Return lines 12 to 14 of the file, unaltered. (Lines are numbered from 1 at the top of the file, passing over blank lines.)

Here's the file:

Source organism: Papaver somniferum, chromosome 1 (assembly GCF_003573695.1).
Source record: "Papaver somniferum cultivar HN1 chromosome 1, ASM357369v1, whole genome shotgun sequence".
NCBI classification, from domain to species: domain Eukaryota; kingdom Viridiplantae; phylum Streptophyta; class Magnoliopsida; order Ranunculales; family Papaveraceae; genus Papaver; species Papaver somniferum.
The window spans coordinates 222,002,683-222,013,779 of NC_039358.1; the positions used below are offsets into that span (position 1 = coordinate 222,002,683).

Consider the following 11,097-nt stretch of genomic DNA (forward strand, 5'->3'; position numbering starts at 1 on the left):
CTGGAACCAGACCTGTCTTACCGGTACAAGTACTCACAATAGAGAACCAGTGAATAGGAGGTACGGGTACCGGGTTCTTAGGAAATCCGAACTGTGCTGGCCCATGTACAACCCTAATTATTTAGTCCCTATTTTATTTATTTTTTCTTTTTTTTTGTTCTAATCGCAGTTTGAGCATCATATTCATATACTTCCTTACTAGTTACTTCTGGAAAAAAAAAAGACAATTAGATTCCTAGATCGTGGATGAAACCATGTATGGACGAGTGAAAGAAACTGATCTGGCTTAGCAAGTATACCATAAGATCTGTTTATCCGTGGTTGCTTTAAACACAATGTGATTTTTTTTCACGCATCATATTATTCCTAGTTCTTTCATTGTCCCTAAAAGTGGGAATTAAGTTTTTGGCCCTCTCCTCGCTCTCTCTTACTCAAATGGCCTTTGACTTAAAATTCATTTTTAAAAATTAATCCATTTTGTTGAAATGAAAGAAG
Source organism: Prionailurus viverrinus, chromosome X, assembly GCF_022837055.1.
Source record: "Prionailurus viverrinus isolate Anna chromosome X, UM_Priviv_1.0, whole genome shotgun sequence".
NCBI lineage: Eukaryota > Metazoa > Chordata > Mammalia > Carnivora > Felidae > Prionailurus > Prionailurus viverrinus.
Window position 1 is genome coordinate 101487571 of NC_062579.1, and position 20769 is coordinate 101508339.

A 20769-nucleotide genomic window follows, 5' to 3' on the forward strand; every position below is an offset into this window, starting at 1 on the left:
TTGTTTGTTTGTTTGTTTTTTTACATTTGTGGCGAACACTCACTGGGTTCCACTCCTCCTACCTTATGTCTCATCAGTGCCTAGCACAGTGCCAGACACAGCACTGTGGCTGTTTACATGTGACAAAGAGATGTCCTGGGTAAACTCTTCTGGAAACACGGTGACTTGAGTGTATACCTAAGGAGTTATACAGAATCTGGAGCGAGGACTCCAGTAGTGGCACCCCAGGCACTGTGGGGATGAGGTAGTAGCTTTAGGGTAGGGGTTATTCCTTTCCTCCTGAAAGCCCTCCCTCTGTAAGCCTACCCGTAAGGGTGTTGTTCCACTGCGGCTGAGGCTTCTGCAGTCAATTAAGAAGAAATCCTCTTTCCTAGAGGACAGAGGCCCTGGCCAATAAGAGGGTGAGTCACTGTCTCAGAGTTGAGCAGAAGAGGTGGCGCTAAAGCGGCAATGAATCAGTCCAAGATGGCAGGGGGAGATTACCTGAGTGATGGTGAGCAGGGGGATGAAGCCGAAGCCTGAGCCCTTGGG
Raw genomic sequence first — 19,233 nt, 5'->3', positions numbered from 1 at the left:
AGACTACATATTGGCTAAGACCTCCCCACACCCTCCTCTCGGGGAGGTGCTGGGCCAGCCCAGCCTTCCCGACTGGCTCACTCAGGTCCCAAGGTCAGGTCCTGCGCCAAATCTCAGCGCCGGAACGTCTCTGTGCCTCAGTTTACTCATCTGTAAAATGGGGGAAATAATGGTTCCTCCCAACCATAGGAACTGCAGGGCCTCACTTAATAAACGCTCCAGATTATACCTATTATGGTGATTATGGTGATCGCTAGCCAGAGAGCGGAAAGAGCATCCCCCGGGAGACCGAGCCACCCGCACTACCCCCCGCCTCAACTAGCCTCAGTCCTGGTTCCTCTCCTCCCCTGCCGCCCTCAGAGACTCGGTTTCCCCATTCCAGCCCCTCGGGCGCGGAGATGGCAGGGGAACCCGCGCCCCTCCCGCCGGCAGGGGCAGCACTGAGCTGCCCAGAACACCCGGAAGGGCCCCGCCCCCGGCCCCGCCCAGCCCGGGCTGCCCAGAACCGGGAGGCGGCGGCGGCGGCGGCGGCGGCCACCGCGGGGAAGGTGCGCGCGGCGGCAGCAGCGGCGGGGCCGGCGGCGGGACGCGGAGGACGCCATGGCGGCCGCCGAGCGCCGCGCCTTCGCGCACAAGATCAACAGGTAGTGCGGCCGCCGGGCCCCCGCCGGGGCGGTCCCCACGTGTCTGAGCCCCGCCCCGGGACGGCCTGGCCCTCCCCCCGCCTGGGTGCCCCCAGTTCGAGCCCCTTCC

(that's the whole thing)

TTGTTTGTTTGTTTGTTTTTTTACATTTGTGGCGAACACTCACTGGGTTCCACTCCTCCTACCTTATGTCTCATCAGTGCCTAGCACAGTGCCAGACACAGCACTGTGGCTGTTTACATGTGACAAAGAGATGTCCTGGGTAAACTCTTCTGGAAACACGGTGACTTGAGTGTATACCTAAGGAGTTATACAGAATCTGGAGCGAGGACTCCAGTAGTGGCACCCCAGGCACTGTGGGGATGAGGTAGTAGCTTTAGGGTAGGGGTTATTCCTTTCCTCCTGAAAGCCCTCCCTCTGTAAGCCTACCCGTAAGGGTGTTGTTCCACTGCGGCTGAGGCTTCTGCAGTCAATTAAGAAGAAATCCTCTTTCCTAGAGGACAGAGGCCCTGGCCAATAAGAGGGTGAGTCACTGTCTCAGAGTTGAGCAGAAGAGGTGGCGCTAAAGCGGCAATGAATCAGTCCAAGATGGCAGGGGGAGATTACCTGAGTGATGGTGAGCAGGGGGATGAAGCCGAAGCCTGAGCCCTTGGG
Raw genomic sequence first — 19,233 nt, 5'->3', positions numbered from 1 at the left:
AGACTACATATTGGCTAAGACCTCCCCACACCCTCCTCTCGGGGAGGTGCTGGGCCAGCCCAGCCTTCCCGACTGGCTCACTCAGGTCCCAAGGTCAGGTCCTGCGCCAAATCTCAGCGCCGGAACGTCTCTGTGCCTCAGTTTACTCATCTGTAAAATGGGGGAAATAATGGTTCCTCCCAACCATAGGAACTGCAGGGCCTCACTTAATAAACGCTCCAGATTATACCTATTATGGTGATTATGGTGATCGCTAGCCAGAGAGCGGAAAGAGCATCCCCCGGGAGACCGAGCCACCCGCACTACCCCCCGCCTCAACTAGCCTCAGTCCTGGTTCCTCTCCTCCCCTGCCGCCCTCAGAGACTCGGTTTCCCCATTCCAGCCCCTCGGGCGCGGAGATGGCAGGGGAACCCGCGCCCCTCCCGCCGGCAGGGGCAGCACTGAGCTGCCCAGAACACCCGGAAGGGCCCCGCCCCCGGCCCCGCCCAGCCCGGGCTGCCCAGAACCGGGAGGCGGCGGCGGCGGCGGCGGCGGCCACCGCGGGGAAGGTGCGCGCGGCGGCAGCAGCGGCGGGGCCGGCGGCGGGACGCGGAGGACGCCATGGCGGCCGCCGAGCGCCGCGCCTTCGCGCACAAGATCAACAGGTAGTGCGGCCGCCGGGCCCCCGCCGGGGCGGTCCCCACGTGTCTGAGCCCCGCCCCGGGACGGCCTGGCCCTCCCCCCGCCTGGGTGCCCCCAGTTCGAGCCCCTTCC